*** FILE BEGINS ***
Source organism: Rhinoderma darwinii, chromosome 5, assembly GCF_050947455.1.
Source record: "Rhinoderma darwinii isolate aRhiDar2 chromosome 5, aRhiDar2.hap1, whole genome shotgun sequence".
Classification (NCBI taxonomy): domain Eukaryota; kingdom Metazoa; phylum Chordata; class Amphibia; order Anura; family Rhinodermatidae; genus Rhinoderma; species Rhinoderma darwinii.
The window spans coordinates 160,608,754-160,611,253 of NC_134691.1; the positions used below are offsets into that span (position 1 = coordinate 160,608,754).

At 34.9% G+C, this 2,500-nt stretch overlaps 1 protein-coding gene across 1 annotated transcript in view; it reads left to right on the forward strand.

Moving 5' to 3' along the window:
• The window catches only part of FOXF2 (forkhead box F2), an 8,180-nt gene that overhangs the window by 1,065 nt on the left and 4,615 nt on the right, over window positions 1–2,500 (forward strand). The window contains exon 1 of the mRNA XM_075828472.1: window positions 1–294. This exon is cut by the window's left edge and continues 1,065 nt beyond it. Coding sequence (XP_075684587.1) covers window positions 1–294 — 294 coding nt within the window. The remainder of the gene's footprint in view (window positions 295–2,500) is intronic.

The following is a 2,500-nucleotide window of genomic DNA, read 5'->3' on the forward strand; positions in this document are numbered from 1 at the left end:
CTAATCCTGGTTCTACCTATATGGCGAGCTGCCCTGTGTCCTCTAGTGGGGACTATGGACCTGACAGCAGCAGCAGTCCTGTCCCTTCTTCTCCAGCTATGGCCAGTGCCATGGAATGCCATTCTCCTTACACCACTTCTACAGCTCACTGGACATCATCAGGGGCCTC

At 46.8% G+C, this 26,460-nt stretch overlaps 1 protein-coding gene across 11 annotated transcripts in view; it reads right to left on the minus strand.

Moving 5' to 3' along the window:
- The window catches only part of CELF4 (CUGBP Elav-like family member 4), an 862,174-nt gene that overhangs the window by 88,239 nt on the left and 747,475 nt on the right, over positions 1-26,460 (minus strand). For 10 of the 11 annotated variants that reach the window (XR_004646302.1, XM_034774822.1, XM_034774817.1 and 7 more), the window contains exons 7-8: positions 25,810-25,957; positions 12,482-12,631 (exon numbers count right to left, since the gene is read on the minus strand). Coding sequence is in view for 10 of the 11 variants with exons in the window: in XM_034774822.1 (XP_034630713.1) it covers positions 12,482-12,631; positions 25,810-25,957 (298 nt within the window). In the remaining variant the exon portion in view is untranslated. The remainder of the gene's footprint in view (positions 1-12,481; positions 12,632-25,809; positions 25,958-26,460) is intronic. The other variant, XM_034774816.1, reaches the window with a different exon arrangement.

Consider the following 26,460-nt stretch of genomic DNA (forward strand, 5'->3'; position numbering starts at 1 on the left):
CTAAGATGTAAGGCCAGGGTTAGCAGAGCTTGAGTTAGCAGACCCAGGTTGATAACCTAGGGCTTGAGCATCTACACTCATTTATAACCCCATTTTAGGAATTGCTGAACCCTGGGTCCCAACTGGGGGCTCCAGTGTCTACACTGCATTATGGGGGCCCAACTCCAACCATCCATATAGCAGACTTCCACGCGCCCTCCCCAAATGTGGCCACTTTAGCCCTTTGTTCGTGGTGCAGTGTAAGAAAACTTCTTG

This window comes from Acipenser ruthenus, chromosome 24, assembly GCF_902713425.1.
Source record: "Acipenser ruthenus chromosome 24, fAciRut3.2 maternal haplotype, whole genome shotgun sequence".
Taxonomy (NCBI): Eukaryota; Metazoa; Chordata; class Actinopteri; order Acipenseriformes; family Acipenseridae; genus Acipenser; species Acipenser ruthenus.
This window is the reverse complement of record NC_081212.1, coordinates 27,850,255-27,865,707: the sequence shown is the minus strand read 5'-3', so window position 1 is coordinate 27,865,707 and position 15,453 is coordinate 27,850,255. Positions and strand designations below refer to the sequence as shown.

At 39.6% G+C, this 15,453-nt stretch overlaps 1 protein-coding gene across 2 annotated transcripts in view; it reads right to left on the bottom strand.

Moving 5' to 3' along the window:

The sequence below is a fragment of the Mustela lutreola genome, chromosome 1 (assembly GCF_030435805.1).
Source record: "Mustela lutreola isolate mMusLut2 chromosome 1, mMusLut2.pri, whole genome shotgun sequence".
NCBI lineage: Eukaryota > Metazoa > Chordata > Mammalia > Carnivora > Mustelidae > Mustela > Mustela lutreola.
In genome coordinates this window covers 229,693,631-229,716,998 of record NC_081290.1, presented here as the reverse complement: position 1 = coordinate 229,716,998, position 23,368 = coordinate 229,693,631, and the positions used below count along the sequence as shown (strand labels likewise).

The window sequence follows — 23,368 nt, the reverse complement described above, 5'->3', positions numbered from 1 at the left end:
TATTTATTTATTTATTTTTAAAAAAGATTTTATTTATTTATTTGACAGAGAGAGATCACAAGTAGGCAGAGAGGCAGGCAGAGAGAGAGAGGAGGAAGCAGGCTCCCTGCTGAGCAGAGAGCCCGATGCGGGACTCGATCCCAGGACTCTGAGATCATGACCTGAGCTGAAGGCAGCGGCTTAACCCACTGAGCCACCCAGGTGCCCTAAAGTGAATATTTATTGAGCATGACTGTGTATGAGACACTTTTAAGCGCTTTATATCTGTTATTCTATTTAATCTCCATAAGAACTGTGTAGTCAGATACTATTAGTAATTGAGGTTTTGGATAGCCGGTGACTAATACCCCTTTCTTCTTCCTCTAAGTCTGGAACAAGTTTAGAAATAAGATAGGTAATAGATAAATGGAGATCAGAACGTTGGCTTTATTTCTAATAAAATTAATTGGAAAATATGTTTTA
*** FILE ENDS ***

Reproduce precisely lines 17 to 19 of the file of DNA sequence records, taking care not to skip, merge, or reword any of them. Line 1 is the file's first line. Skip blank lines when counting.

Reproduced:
Taxonomy (NCBI): Eukaryota; Metazoa; Chordata; class Actinopteri; order Acipenseriformes; family Acipenseridae; genus Acipenser; species Acipenser ruthenus.
This window is the reverse complement of record NC_081212.1, coordinates 27,850,255-27,865,707: the sequence shown is the minus strand read 5'-3', so window position 1 is coordinate 27,865,707 and position 15,453 is coordinate 27,850,255. Positions and strand designations below refer to the sequence as shown.

At 39.6% G+C, this 15,453-nt stretch overlaps 1 protein-coding gene across 2 annotated transcripts in view; it reads right to left on the bottom strand.